Existentialism, Authenticity, Solidarity
What makes individuals what they are? How should they judge their social and political interaction with the world? What makes them authentic or inauthentic? This original and provocative study explores the concept of "authenticity" and its relevance for radical politics.
Weaving together close readings of three 20th century thinkers: Martin Heidegger, Karl Jaspers and Jean-Paul Sartre with the concept of authenticity, Stephen Eric Bronner illuminates the phenomenological foundations for self-awareness that underpin our sense of identity and solidarity. He claims that different expressions of the existential tradition compete with one another in determining how authenticity might be experienced, but all of them ultimately rest on self-referential judgments. The author’s own new framework for a political ethic at once serves as a corrective and an alternative.
Wonderfully rich, insightful, and nuanced, Stephen Eric Bronner has produced another bookshelf staple that speaks to crucial issues in politics, philosophy, psychology, and sociology. Existentialism, Authenticity, Solidarity will appeal to scholars, students and readers from the general public alike.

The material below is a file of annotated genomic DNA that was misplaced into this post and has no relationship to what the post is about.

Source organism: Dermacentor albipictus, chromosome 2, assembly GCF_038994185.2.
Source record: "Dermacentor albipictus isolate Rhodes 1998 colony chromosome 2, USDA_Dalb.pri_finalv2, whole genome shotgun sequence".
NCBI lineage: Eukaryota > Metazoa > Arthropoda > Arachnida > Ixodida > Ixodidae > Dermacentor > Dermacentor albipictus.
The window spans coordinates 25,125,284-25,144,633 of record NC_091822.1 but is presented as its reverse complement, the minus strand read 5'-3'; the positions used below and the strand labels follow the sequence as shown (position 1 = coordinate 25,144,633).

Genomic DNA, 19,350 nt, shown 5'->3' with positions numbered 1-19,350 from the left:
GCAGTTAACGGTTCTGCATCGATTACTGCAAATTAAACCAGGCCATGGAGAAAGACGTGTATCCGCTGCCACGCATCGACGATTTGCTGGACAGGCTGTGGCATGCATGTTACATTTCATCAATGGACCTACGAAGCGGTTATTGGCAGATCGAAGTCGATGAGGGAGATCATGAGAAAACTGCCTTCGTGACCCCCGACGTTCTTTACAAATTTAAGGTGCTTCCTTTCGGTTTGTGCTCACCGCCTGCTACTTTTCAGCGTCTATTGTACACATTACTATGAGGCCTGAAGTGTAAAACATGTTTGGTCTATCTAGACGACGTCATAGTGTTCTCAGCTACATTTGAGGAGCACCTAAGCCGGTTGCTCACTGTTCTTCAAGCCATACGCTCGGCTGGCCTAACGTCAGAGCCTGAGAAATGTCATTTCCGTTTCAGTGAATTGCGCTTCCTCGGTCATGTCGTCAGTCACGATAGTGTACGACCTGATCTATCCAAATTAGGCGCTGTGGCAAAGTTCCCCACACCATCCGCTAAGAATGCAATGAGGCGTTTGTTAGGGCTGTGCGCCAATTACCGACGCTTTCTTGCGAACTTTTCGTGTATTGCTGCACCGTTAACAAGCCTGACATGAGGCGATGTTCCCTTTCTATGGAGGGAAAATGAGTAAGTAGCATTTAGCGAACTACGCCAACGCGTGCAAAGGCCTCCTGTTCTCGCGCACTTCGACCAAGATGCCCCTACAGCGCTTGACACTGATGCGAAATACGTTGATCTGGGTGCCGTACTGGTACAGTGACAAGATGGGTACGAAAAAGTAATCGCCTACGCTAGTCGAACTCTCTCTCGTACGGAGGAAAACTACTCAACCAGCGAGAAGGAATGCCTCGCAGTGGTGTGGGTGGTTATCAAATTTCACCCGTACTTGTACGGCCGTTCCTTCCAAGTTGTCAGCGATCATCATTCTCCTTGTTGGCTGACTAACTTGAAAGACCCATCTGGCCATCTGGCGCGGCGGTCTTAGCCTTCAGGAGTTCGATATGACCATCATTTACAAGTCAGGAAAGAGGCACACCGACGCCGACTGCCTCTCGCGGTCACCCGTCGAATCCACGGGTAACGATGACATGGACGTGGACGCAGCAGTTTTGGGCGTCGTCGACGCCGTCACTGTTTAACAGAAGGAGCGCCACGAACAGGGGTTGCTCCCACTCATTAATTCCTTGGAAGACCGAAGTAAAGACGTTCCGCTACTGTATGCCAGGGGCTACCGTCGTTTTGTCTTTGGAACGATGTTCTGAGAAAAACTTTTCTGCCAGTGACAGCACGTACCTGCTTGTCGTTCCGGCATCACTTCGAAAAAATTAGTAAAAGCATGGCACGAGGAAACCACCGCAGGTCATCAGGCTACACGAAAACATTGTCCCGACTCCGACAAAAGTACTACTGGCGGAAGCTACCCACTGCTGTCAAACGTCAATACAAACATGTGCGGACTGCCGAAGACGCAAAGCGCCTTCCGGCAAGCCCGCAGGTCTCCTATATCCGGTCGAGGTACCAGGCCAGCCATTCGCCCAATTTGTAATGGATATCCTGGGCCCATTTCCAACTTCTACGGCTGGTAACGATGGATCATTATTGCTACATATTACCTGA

1. Authenticity and Silence: Martin Heideggar
2. Authenticity and Communication: Karl Jaspers
3. Authenticity and Engagement: Jean-Paul Satre
4. Authenticity and Solidarity
"Stephen Eric Bronner, known for his work on Marxism and the Frankfurt School, now offers his take on the existentialist alternative. His brilliant critique of the cult of authenticity also offers an innovative ethical alternative. An important contribution to current debates."
Andrew Feenberg, Canada Research Chair in Philosophy of Technology, School of Communication, Simon Fraser University
"Stephen Eric Bronner’s new book is a must read for anyone interested in examining the concept of "authenticity." Exploring the existential understanding of the idea, he offers a new and innovative framework of authentic solidarity. It speaks to students, scholars, and activists alike."
Arnold L. Farr, Professor of Philosophy, University of Kentucky, Founder and Former President of the International Herbert Marcuse Society
"Before and after the Second World War, existentialism of different kinds was important before fading away. In his well documented study, Stephen Eric Bronner advocates for a return to the existentialist theme of authenticity."
Tom Rockmore, Peking University